As the fourth TBM Conference approaches (Nov 7-10, San Diego) along with my own five-year anniversary at Apptio, I'd like to share a few personal observations about how Apptio and TBM have grown and matured to fit IT organizations that aren't so big or mature. This is the final of four parts to this series. Make sure to read the firstsecond, and third posts also.  

When it comes to IT data, just about everyone thinks their own baby is ugly. Yet the premise of Apptio Cost Transparency (like just about any analytics offering) is that it will generate new value from existing data. No wonder the #1 objection to IT cost transparency is "our data isn't _______ (complete, detailed, broad, clean, consistent...) enough to be __________ (meaningful, actionable, defensible...)."

But a funny thing has happened. "Data quality" has quietly morphed from the biggest obstacle to cost transparency into an objective of cost transparency. There was no singular software breakthrough or proclamation of new best practice: it happened organically among TBM practitioners as they discovered the power of showing the desired state — what their baby could be capable of with a little guidance. This is the evolution I have witnessed.

"My dad has an awesome set of tools. We can fix it!"

When someone expressed skepticism that their data was good enough, an Apptian's first instinct might have been to talk about ourselves. We may have proudly explained how Apptio TBM was purpose-built to ingest raw IT and financial data. We might have explained how our Extract, Load, and Transform (ELT vs. industry-typical ETL) approach preserves data integrity and trust with a visible chain of custody to original raw form. Or how our inference engine could find correlations between disparate datasets (which, when not carefully explained, sounded suspiciously like magic).  Or how layers of abstraction between original "raw" datasets, transformed datasets, master datasets, model objects, and the reporting layer enabled Apptio to adapt quickly to inevitable changes in systems and schema.  We'd point to real examples of analytic agility in action — like how one customer, after changing from one vendor's CMDB to another, had everything working as before in just 10 minutes, just by reconfiguring data mappings.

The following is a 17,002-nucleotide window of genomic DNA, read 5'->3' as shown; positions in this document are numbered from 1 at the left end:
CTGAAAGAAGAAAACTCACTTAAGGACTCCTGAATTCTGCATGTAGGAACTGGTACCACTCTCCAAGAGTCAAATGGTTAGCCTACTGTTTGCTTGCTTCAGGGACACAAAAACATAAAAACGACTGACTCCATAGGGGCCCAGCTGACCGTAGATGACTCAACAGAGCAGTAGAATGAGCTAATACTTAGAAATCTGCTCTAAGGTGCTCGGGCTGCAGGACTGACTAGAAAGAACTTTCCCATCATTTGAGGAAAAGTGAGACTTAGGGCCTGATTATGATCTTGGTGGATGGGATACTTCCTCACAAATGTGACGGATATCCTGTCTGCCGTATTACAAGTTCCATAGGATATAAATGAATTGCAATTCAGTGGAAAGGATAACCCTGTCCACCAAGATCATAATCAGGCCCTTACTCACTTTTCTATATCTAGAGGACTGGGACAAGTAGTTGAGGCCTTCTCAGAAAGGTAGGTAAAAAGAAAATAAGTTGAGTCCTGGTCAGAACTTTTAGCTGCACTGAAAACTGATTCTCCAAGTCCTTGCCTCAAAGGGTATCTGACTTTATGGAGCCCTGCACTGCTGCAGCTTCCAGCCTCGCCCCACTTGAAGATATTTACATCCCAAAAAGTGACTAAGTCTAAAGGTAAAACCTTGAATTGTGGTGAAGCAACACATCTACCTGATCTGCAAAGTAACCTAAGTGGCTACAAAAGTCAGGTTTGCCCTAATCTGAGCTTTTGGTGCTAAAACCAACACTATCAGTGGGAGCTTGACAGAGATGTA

All true. We are, after all, a software company. And data management is part of what makes Apptio unique; it's why so many customers who tried other approaches found their first success with Apptio. Apptio itself can, indeed, make data better by normalizing, rationalizing, and correlating. Customers didn't just "overcome" data issues, they used Apptio to fix them.  And so customers, as well as Apptio, would advise skeptics," don't wait for your data to get better before getting started with Apptio."  In other words, "don't get fit before you go to the gym." Yet I still don't think we really "got it". We might easily confuse people by talking technology when the real concern was about data that simply wasn't there. We might describe some clever features to truly summon forth data that wasn't there before, like using IP ranges to fill in missing location data, but if overgeneralized, we might inadvertently imply we had IBM Watson-class heuristics capable of reading between the lines of any data.  For the record, we do not have a secret Watson.  Apptio software cannot, for example, figure out by itself that a GL entry for sports arena naming rights is miscategorized as "IT Facilities" (true story). It does not launch its own application dependency discovery tool. It cannot glean from the surnames of developers who was supporting which apps.